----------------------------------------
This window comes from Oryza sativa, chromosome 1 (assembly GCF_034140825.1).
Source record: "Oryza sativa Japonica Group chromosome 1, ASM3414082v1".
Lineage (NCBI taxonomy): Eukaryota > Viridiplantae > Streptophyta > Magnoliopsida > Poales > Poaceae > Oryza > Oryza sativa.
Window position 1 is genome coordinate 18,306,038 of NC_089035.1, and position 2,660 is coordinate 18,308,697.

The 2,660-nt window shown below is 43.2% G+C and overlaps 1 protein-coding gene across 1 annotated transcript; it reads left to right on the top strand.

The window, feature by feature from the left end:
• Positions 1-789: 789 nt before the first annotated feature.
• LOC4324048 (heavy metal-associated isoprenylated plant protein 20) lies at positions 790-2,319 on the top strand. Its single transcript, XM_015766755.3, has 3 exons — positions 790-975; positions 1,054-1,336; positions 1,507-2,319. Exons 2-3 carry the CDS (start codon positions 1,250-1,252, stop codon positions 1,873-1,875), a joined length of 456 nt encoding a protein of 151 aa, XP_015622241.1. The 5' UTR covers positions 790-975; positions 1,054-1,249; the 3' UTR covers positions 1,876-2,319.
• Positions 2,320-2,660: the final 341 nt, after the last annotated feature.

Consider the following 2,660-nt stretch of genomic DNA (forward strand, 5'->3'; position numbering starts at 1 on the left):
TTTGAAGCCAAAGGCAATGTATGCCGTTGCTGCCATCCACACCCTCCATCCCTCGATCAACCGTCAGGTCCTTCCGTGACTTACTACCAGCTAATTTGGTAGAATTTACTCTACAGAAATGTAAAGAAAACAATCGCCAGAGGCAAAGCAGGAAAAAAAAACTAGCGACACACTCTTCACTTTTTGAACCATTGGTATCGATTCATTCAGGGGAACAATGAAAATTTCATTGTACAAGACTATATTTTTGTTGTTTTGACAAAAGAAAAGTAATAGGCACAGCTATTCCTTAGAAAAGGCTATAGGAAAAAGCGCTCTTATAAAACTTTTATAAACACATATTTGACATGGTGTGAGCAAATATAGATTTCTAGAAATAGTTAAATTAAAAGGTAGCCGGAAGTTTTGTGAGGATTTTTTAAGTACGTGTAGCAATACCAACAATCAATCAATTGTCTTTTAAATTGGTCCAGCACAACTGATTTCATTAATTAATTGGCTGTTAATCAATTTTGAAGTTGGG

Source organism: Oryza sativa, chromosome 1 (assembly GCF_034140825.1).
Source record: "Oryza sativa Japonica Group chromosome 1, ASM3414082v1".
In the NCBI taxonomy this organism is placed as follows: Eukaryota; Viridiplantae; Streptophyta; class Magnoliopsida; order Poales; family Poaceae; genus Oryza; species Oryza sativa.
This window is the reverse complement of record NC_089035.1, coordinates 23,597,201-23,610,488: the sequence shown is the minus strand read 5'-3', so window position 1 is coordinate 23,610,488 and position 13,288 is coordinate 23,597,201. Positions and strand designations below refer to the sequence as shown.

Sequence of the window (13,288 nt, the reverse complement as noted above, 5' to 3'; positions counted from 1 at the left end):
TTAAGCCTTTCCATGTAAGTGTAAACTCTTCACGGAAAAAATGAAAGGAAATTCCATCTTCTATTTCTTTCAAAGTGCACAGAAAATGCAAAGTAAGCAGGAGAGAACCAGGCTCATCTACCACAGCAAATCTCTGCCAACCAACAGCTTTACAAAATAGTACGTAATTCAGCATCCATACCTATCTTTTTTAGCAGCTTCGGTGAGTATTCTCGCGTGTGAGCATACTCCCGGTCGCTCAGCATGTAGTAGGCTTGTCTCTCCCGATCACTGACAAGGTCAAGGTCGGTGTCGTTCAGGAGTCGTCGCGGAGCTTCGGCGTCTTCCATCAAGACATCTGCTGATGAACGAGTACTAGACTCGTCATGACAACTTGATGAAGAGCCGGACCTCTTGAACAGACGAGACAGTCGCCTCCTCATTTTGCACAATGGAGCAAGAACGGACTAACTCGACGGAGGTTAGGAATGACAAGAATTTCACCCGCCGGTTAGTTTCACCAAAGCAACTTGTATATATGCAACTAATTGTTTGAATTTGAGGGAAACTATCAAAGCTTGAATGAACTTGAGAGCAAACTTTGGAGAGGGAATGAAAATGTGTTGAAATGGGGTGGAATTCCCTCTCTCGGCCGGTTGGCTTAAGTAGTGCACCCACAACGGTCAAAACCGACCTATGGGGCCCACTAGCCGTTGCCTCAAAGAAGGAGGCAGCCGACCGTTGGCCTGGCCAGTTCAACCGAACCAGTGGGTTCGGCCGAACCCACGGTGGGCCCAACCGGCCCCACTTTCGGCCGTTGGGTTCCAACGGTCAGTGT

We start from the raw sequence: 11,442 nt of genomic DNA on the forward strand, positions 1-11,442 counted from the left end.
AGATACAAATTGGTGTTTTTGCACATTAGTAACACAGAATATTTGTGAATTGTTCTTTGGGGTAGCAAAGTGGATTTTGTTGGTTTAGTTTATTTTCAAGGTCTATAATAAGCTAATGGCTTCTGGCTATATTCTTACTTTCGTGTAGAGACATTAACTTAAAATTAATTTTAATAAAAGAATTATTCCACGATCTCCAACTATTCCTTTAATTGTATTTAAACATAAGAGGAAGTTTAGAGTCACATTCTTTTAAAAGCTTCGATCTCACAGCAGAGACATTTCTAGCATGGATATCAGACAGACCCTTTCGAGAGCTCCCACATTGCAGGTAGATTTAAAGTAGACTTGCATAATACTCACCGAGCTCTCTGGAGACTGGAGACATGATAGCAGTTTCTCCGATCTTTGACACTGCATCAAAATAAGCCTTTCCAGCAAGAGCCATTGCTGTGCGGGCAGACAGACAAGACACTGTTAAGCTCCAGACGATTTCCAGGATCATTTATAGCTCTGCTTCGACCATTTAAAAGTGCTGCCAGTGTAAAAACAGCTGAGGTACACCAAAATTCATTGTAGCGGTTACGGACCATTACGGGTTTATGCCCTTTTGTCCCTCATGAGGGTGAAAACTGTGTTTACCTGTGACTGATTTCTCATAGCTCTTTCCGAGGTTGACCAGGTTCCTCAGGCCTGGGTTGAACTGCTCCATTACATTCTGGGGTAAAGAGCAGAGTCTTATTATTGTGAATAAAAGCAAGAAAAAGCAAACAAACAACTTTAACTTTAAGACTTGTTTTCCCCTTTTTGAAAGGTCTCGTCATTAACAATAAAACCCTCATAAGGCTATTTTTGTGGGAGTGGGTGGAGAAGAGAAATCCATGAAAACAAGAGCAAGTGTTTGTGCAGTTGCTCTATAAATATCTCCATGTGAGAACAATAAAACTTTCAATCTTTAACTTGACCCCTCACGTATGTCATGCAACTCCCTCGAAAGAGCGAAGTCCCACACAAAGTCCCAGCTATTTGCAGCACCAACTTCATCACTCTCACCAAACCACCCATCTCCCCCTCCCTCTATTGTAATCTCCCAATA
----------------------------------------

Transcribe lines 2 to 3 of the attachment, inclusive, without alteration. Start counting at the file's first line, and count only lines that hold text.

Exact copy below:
Source record: "Oryza sativa Japonica Group chromosome 1, ASM3414082v1".
Lineage (NCBI taxonomy): Eukaryota > Viridiplantae > Streptophyta > Magnoliopsida > Poales > Poaceae > Oryza > Oryza sativa.